What it says in the papers: business pages
Here are the main business stories from this morning's papers:
* Thousands of homes will be included in a massive Nama sell-off of property loans worth nearly €5bn.
A host of international funds are set to swoop for the two portfolios of loans, which have a face value of €4.7bn.
The residential properties in the mammoth sale are understood to include apartment blocks, mostly around Dublin.
* The Irish Aviation Authority is deferring to the commercial and political aims of Scandinavian airline Norwegian and interfering in issues that don't concern it, the president of the Irish Airline Pilots' Association (IALPA) has claimed.
Evan Cullen, the president of IALPA has also accused both the Irish Aviation Authority (IAA), and Norwegian Air International (NAI) of personally attacking him in recent letters sent by both organisations to west Cork TD Jim Daly.
The correspondence between the parties comes as President Obama signalled yesterday in a meeting with acting Taoiseach Enda Kenny that he expects NAI will be in a position soon to start flying from Ireland to the United States.
* Sean Mulryan's property group Ballymore has secured €250m in funding from UK investment group M&G Real Estate to fund the construction of Three Snowhill, a 420,000 square foot office development in Birmingham city centre.
Ballymore said the scheme will be the largest ever speculative city centre development built outside of London.
The Snowhill area of the West Midlands city has been dubbed Birmingham's Canary Wharf. Three Snowhill consists of 385,000 square feet of office space and 35,000 square feet of retail and leisure, housing nearly 4,000 workers.
The Irish Times
* The number of Irish households in negative equity has fallen below 100,000 for the first time since 2008.
According to new research from the Economic and Social Research Institute, three years of property price growth has brought the number down from 314,000 in 2012.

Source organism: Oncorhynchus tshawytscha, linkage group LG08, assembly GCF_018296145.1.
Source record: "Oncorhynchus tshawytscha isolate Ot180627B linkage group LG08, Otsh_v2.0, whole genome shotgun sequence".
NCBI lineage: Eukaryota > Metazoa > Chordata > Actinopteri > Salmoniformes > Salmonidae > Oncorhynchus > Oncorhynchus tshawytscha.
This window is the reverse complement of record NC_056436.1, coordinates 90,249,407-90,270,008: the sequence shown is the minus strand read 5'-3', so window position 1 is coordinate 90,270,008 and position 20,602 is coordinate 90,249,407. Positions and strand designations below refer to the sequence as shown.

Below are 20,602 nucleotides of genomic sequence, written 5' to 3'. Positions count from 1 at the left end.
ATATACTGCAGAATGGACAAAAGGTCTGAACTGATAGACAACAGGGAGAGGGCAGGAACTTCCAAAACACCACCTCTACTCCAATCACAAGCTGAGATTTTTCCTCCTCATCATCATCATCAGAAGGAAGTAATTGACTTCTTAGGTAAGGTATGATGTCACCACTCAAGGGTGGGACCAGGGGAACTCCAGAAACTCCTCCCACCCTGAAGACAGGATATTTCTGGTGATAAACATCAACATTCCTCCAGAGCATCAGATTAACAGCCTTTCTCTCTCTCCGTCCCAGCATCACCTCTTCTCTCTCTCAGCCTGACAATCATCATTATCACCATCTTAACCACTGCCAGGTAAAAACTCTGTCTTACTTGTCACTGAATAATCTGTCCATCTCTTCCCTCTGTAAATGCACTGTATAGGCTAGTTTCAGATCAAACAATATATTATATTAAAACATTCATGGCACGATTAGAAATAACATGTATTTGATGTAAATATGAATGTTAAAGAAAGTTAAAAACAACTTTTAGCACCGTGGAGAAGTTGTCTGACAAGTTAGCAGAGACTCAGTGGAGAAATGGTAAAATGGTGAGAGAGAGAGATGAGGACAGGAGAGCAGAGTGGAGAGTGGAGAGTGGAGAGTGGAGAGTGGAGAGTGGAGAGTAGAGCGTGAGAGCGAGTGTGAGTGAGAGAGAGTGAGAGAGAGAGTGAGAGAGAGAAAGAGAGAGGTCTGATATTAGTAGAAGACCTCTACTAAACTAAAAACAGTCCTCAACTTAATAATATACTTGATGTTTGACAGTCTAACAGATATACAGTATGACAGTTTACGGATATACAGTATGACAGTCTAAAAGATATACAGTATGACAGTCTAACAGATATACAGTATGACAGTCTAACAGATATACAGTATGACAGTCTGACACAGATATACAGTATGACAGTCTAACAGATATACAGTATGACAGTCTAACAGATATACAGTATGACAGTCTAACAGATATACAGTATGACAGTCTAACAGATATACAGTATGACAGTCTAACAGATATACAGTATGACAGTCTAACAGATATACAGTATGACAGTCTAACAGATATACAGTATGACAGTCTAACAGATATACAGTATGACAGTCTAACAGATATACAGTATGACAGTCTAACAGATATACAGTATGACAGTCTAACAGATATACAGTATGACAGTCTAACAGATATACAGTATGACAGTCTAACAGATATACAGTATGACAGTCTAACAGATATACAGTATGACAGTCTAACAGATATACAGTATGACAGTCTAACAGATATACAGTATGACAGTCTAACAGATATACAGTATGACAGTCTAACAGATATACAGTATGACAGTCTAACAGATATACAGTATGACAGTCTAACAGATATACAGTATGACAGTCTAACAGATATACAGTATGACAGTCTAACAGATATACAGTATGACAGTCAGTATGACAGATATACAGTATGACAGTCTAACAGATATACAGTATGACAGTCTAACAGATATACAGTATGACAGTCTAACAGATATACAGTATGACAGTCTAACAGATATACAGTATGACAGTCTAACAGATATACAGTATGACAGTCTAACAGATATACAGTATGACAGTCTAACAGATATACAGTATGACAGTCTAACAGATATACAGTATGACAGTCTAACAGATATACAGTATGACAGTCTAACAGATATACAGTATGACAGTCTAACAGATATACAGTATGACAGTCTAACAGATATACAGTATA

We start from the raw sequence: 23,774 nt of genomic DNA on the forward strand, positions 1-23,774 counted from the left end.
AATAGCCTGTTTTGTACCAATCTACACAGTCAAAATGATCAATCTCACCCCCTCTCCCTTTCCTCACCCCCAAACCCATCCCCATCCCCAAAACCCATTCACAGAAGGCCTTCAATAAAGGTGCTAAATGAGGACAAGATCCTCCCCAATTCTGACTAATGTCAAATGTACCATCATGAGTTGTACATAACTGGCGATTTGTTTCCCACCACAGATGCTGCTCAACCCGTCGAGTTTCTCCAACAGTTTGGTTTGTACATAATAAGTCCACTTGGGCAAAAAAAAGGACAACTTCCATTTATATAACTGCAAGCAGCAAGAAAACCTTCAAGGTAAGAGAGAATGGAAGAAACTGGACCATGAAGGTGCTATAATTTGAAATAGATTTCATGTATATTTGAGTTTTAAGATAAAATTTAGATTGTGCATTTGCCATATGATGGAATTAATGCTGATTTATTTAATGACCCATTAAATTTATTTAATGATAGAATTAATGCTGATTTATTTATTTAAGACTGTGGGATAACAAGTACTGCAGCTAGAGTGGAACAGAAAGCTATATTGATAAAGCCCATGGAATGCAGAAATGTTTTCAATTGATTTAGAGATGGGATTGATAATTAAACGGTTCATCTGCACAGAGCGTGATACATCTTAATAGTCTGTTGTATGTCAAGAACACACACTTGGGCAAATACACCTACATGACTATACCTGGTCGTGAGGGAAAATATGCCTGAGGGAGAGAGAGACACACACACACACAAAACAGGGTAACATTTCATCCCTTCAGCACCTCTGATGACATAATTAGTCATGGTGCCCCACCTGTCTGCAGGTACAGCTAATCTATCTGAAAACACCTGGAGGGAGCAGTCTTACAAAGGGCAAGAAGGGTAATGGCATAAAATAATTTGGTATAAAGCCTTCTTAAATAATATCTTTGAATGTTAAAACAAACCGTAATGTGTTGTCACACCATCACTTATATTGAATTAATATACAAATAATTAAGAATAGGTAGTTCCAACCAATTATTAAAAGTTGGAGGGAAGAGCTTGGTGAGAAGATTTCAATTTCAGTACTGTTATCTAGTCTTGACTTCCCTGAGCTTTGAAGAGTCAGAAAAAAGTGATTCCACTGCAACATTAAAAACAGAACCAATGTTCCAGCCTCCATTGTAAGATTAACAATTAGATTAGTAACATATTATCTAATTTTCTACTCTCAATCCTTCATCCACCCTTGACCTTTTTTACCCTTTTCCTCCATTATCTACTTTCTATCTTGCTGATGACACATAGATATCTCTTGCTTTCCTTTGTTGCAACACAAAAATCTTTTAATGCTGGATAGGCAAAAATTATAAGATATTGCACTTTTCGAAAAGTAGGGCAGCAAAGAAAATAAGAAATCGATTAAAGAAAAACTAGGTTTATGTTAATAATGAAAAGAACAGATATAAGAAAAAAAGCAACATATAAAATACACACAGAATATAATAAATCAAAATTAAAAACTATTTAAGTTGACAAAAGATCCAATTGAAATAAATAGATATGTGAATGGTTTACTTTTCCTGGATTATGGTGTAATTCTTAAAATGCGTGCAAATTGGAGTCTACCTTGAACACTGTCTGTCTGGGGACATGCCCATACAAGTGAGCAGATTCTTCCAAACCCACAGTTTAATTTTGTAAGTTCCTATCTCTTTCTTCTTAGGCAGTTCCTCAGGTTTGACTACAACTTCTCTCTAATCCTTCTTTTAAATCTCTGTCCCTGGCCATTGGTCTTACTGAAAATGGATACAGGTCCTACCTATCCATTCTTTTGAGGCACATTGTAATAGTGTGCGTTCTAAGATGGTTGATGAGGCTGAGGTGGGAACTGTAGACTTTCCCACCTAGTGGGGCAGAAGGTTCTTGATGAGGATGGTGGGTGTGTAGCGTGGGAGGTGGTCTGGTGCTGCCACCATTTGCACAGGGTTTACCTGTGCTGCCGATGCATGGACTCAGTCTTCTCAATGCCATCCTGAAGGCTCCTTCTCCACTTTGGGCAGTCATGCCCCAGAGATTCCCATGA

The ESRI predicts that all houses will be free of negative equity by the end of 2019 if property prices continue to rise at 6pc per year.
* The European Commission is seeking more details of Apple's tax arrangements in Ireland from Irish tax authorities.
Representatives from the Commission wrote to Irish authorities last week looking for more details about the case.
The request for more information follows a submission by Revenue to the Commission in January.
* Consumers optimism was at a five-year high over Government policies on saving in the run up to the general election.
According the the Nationwide UK (Ireland)/ESRI Savings Index overall sentiment was unchanged in February month on month at 122 points.
There has also been a rise in the number of younger people that say Government policies are encouraging them to save.
* US management software firm Ipswitch will open a new Europe, Middle East, and Africa (EMEA) support centre in Galway, creating around 60 new jobs over five years.
Ipswitch's new office will house research and development, sales, and technical support teams.
Ipswitch head of customer services Rich Welch said the new Galway unit will improve his company's understanding of its customers.
* Allied Irish Banks has joined a number of objectors in opposition of a new €200m office block in Dublin 4.
According to a report in the Irish Examiner, the bank is objecting against property developer Johnny Ronan's new six storey office block close to AIB's Bankcentre building.
The four-acre site had been previously sold by a receiver for both Nama and Ulster Bank.
* Irish financial services firm Fexco has acquired UK rival CEC as part of its largest ever corporate transaction in the UK.
The deal will see CEC's 36 London branches become part of Fexco's operation.
The acquisition makes Fexco the owner of the UK's largest independent foreign exchange business.